Predictors and Moderators of Difficulties and Coping for Trauma Therapists Open Access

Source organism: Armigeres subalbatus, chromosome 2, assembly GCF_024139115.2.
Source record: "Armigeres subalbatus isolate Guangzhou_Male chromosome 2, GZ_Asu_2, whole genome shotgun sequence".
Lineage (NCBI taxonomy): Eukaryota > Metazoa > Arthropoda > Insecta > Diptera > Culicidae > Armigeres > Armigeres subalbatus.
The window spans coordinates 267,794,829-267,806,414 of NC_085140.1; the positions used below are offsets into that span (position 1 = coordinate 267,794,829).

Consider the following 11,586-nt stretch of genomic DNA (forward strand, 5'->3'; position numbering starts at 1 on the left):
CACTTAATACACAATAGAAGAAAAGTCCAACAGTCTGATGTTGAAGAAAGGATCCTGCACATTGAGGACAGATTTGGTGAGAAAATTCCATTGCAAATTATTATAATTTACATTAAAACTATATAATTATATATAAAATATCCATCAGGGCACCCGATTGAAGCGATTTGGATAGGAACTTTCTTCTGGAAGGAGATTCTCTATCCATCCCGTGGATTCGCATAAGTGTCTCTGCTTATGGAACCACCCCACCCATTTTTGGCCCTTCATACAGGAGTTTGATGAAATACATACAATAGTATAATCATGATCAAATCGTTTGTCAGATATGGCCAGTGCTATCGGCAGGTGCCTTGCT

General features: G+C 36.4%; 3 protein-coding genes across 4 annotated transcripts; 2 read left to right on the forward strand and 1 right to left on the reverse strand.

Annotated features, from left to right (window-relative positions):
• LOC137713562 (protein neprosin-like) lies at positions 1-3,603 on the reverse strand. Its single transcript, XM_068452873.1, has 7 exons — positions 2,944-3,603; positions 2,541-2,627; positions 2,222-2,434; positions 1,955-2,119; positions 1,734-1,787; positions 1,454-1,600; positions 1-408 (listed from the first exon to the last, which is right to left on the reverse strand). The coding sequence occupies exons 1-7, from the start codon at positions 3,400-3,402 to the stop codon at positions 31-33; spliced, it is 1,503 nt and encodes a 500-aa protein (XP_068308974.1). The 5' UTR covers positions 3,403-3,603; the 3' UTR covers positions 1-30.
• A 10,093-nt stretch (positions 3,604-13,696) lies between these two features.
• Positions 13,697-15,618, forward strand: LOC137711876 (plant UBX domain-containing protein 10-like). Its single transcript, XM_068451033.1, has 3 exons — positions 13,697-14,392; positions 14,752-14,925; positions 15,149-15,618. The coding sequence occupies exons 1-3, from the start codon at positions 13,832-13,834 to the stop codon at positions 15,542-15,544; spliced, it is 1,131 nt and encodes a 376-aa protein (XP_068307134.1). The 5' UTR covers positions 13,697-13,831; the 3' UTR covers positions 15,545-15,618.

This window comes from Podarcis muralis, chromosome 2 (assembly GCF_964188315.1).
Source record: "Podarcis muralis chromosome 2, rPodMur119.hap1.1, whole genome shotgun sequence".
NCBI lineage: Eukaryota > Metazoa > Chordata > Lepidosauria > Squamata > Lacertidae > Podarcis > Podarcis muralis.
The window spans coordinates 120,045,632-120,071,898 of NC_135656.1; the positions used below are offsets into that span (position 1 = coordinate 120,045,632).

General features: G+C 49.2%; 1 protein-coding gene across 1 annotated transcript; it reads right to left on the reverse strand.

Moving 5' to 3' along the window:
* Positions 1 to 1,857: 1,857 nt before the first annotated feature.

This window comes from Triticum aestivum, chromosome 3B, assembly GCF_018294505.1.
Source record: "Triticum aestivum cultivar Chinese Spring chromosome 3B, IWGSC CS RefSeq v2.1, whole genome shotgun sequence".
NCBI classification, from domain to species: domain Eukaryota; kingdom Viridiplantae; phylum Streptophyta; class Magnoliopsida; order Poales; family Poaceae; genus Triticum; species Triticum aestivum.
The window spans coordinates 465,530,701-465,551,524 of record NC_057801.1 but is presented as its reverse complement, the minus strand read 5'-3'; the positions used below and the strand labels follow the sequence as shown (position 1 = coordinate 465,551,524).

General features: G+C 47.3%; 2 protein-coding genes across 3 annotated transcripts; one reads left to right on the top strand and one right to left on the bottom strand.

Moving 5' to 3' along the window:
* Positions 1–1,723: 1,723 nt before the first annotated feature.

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This study is designed to determine to what extent therapist work experience with complex trauma and trauma training moderates anxious and avoidant attachment styles and self-differentiation in effecting therapist difficulties and therapist coping with complex trauma patients. A random sample of trauma therapists was surveyed from a large, international trauma association. Approximately 126 trauma therapists participated in the study where the majority identified as female (62%), white (93%), with a doctoral-level degree (64%), and where a majority described themselves as experienced, expert-level trauma therapists with complex trauma patients. Self-differentiation and attachment avoidance were found to predict difficulties. Self differentiation was a predictor of avoidant coping where the lower the level of self differentiation, the more avoidant coping employed. Experience with repeated trauma patients/clients was found to moderate the relationship between attachment anxiety and difficulties experienced with complex trauma patients. More difficulties were reported by trauma therapists with higher attachment anxiety and less experience with repeated trauma patients. Experience with patients with single-incident trauma moderated the relationship between attachment anxiety and avoidant coping. More avoidant coping was reported by trauma therapists with higher attachment anxiety and more experience with single-incident trauma patients. Experience with patients with single-incident trauma also moderated the relationship between attachment avoidance and avoidant coping. More avoidant coping was reported by trauma therapists with higher attachment avoidance and more experience with single-incident trauma patients. The findings of this study suggest that experienced, expert-level trauma therapists experience few difficulties when working with complex trauma patients, and employ little avoidant coping strategies. These findings are contrary to some previous research findings. Further investigation is needed to determine potentially unique ways in which experienced, expert-level trauma therapists experience difficulties and cope differently than other non-trauma or less experienced therapists. Future studies may also focus on other potential moderators of trauma therapist attachment anxiety, attachment avoidance, and self-differentiation in addition to work experience and training.